U-Build Monopoly, Snap Circuits, Playmobil and Magnetic Tiles have been taking over the floor of the living room. In all of these, the kids are involved in creative problem solving, negotiation, cooperation, and navigating social situations. I’m constantly amazed at how much the kids learn and stretch themselves in the context of play. To read more about how we play and what we prioritize, check out my post over at My Little Poppies.
Instead of feeling guilty, I’ve learned some simple tricks to bring the outdoors in, which inspire lots of creativity and exploration.
When we connect with people, even through their biographies, they can inspire and challenge us. When we read about others with similar interests who go on to do great things, that makes us more willing to try hard things as well.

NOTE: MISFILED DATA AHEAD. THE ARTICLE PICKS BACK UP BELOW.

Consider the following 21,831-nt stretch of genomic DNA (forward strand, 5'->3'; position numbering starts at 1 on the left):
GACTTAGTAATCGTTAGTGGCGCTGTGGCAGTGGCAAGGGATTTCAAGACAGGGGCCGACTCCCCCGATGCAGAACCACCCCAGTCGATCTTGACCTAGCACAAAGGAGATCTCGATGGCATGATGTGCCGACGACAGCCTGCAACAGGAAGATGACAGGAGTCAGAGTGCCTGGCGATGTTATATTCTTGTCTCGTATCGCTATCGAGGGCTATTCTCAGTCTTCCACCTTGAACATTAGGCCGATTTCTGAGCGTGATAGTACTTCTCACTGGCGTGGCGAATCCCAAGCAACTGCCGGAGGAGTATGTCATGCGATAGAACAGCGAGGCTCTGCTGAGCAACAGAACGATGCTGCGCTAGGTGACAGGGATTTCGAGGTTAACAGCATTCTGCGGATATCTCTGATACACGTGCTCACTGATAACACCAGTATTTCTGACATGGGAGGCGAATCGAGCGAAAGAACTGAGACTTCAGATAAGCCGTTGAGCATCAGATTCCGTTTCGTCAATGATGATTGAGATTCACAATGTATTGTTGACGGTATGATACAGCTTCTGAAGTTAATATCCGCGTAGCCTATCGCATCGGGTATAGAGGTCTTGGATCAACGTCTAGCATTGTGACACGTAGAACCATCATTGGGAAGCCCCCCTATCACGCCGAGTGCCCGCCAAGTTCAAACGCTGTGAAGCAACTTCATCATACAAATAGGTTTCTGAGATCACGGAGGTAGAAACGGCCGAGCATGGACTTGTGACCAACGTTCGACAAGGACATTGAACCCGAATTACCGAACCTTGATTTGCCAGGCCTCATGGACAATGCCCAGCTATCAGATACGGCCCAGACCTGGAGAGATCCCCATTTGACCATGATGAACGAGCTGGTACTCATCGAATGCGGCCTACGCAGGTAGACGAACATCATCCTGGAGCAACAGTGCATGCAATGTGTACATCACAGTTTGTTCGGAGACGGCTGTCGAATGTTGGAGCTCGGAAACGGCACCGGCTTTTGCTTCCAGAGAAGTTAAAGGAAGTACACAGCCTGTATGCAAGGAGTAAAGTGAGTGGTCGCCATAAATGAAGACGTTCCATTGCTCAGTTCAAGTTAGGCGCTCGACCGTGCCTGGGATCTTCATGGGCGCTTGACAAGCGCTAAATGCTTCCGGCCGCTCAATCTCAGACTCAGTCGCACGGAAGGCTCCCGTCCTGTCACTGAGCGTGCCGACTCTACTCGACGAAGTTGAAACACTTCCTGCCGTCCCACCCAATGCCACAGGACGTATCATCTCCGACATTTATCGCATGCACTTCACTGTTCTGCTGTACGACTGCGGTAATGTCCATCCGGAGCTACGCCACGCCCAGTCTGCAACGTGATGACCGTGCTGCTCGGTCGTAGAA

We reach the “early chapter book” stage, and all of a sudden, we go from nice, friendly, stories about families supporting each other and getting along to this focus on everything annoying, mean-spirited, selfish, and disrespectful. Here’s a list of good, quality, enjoyable literature in that upper elementary level (grades 2-4, primarily) that does NOT celebrate mean, catty girls or rude, potty-humored boys… but are still fun to read.
Homeschool, although still called school, should NOT seek to emulate a classroom designed for challenges that home environments simply do not share.
The problem is: boxed, do-the-next-page curricula don’t work for us. Based on our kids, their learning styles, and our family rhythms we have chosen an eclectic, unschool-y approach. So far, it’s working pretty well.